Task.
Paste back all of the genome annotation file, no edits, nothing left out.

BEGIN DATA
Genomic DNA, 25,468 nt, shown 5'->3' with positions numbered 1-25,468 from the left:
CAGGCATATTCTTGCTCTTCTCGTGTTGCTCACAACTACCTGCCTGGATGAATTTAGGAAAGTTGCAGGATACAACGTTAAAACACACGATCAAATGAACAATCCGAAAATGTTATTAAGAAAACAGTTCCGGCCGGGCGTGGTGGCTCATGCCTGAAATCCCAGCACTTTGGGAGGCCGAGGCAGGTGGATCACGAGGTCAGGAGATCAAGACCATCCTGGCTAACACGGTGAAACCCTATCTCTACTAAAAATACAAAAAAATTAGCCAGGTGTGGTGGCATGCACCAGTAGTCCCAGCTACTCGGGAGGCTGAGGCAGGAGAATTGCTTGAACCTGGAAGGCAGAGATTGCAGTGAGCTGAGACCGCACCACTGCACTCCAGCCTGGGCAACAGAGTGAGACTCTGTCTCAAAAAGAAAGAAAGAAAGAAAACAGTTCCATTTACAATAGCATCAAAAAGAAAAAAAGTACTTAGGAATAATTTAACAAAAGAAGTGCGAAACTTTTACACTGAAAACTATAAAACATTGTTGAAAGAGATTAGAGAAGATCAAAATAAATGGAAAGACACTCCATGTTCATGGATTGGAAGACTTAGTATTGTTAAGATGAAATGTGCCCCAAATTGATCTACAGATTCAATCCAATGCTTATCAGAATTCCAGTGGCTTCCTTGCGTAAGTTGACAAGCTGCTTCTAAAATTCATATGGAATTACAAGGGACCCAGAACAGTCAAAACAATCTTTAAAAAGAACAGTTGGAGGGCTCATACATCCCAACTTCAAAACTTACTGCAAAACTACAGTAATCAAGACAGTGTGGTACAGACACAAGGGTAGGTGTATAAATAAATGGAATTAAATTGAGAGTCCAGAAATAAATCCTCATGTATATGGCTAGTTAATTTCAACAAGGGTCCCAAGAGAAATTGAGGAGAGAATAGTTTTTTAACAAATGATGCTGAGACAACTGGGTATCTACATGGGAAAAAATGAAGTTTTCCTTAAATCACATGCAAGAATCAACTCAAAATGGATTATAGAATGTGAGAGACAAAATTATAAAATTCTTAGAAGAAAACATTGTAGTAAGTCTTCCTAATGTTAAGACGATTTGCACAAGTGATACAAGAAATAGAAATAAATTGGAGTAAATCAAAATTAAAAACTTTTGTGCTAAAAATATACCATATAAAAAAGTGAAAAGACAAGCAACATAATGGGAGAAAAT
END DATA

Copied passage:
Genomic DNA, 25,468 nt, shown 5'->3' with positions numbered 1-25,468 from the left:
CAGGCATATTCTTGCTCTTCTCGTGTTGCTCACAACTACCTGCCTGGATGAATTTAGGAAAGTTGCAGGATACAACGTTAAAACACACGATCAAATGAACAATCCGAAAATGTTATTAAGAAAACAGTTCCGGCCGGGCGTGGTGGCTCATGCCTGAAATCCCAGCACTTTGGGAGGCCGAGGCAGGTGGATCACGAGGTCAGGAGATCAAGACCATCCTGGCTAACACGGTGAAACCCTATCTCTACTAAAAATACAAAAAAATTAGCCAGGTGTGGTGGCATGCACCAGTAGTCCCAGCTACTCGGGAGGCTGAGGCAGGAGAATTGCTTGAACCTGGAAGGCAGAGATTGCAGTGAGCTGAGACCGCACCACTGCACTCCAGCCTGGGCAACAGAGTGAGACTCTGTCTCAAAAAGAAAGAAAGAAAGAAAACAGTTCCATTTACAATAGCATCAAAAAGAAAAAAAGTACTTAGGAATAATTTAACAAAAGAAGTGCGAAACTTTTACACTGAAAACTATAAAACATTGTTGAAAGAGATTAGAGAAGATCAAAATAAATGGAAAGACACTCCATGTTCATGGATTGGAAGACTTAGTATTGTTAAGATGAAATGTGCCCCAAATTGATCTACAGATTCAATCCAATGCTTATCAGAATTCCAGTGGCTTCCTTGCGTAAGTTGACAAGCTGCTTCTAAAATTCATATGGAATTACAAGGGACCCAGAACAGTCAAAACAATCTTTAAAAAGAACAGTTGGAGGGCTCATACATCCCAACTTCAAAACTTACTGCAAAACTACAGTAATCAAGACAGTGTGGTACAGACACAAGGGTAGGTGTATAAATAAATGGAATTAAATTGAGAGTCCAGAAATAAATCCTCATGTATATGGCTAGTTAATTTCAACAAGGGTCCCAAGAGAAATTGAGGAGAGAATAGTTTTTTAACAAATGATGCTGAGACAACTGGGTATCTACATGGGAAAAAATGAAGTTTTCCTTAAATCACATGCAAGAATCAACTCAAAATGGATTATAGAATGTGAGAGACAAAATTATAAAATTCTTAGAAGAAAACATTGTAGTAAGTCTTCCTAATGTTAAGACGATTTGCACAAGTGATACAAGAAATAGAAATAAATTGGAGTAAATCAAAATTAAAAACTTTTGTGCTAAAAATATACCATATAAAAAAGTGAAAAGACAAGCAACATAATGGGAGAAAAT